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  33. Byron A. Schottelius (1983). Readable and Current Cell and Muscle Motility Robert M. Dowlen Jerry W. Shay. BioScience 33 (4):284-284.score: 30.0
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  34. J. Scott Jordan & Byron A. Heidenreich (2010). The Intentional Nature of Self-Sustaining Systems. Mind and Matter 8 (1):45-62.score: 30.0
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  35. Stavroula Glezakos (forthcoming). Truth and Reference in Fiction. In Gillian Russell & Delia Graff Fara (eds.), Routledge Companion to the Philosophy of Language. Routledge.score: 24.0
    Fiction is often characterized by way of a contrast with truth, as, for example, in the familiar couplet “Truth is always strange/ Stranger than fiction" (Byron 1824). And yet, those who would maintain that “we will always learn more about human life and human personality from novels than from scientific psychology” (Chomsky 1988: 159) hold that some truth is best encountered via fiction. The scrupulous novelist points out that her work depicts no actual person, either living or dead; nonetheless, we (...)
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  36. Lynsey Wolter (2010). Teaching & Learning Guide For: Demonstratives in Philosophy and Linguistics. Philosophy Compass 5 (1):108-111.score: 24.0
    Demonstrative noun phrases (e.g. this; that guy over there ) are intimately connected to the context of use in that their reference is determined by demonstrations and/or the speaker's intentions. The semantics of demonstratives therefore has important implications not only for theories of reference, but for questions about how information from the context interacts with formal semantics. First treated by Kaplan as directly referential , demonstratives have recently been analyzed as quantifiers by King, and the choice between these two approaches (...)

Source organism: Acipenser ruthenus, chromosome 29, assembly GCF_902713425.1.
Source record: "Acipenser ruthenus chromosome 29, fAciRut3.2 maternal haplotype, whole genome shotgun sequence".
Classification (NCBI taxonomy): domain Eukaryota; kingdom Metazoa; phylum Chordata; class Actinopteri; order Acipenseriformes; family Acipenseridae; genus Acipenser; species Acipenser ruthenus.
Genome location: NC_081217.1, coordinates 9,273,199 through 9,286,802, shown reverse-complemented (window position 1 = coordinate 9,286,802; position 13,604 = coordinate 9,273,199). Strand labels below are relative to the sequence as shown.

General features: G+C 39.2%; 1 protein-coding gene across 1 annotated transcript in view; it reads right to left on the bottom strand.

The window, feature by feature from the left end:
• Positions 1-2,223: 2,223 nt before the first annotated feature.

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  37. Leslie Marsh (2009). Introduction to Oakeshott Symposium. Zygon 44 (1):133-137.score: 24.0
    This paper introduces a symposium discussing Michael Oakeshott's understanding of the relationship of religion, science and politics. Essays by Elizabeth Corey, Timothy Fuller, Byron Kaldis, and Corey Abel are followed by a review of Corey's recent book by Efraim Podoksik.
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  38. Alex Byrne & David R. Hilbert, Urban Light and Color.score: 24.0
    In Colour for Architecture, published in 1976, the editors, Tom Porter and Byron Mikellides, explain that their book was “produced out of an awareness that colour, as a basic and vital force, is lacking from the built environment and that our knowledge of it is isolated and limited.”1 Lack of urban color was then especially salient in Britain—where the book was published—which had just begun to recoil at the Brutalist legacy of angular stained gray concrete strewn across the postwar landscape. (...)
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  39. Martyn Evans (2001). The 'Medical Body' as Philosophy's Arena. Theoretical Medicine and Bioethics 22 (1):17-32.score: 24.0
    Medicine, as Byron Good argues, reconstitutes thehuman body of our daily experience as a medical body,unfamiliar outside medicine. This reconstitution can be seen intwo ways: (i) as a salutary reminder of the extent to which thereality even of the human body is constructed; and (ii) as anarena for what Stephen Toulmin distinguishes as theintersection of natural science and history, in which many ofphilosophy''s traditional (and traditionally abstract) questionsare given concrete and urgent form.This paper begins by examining a number of dualities (...)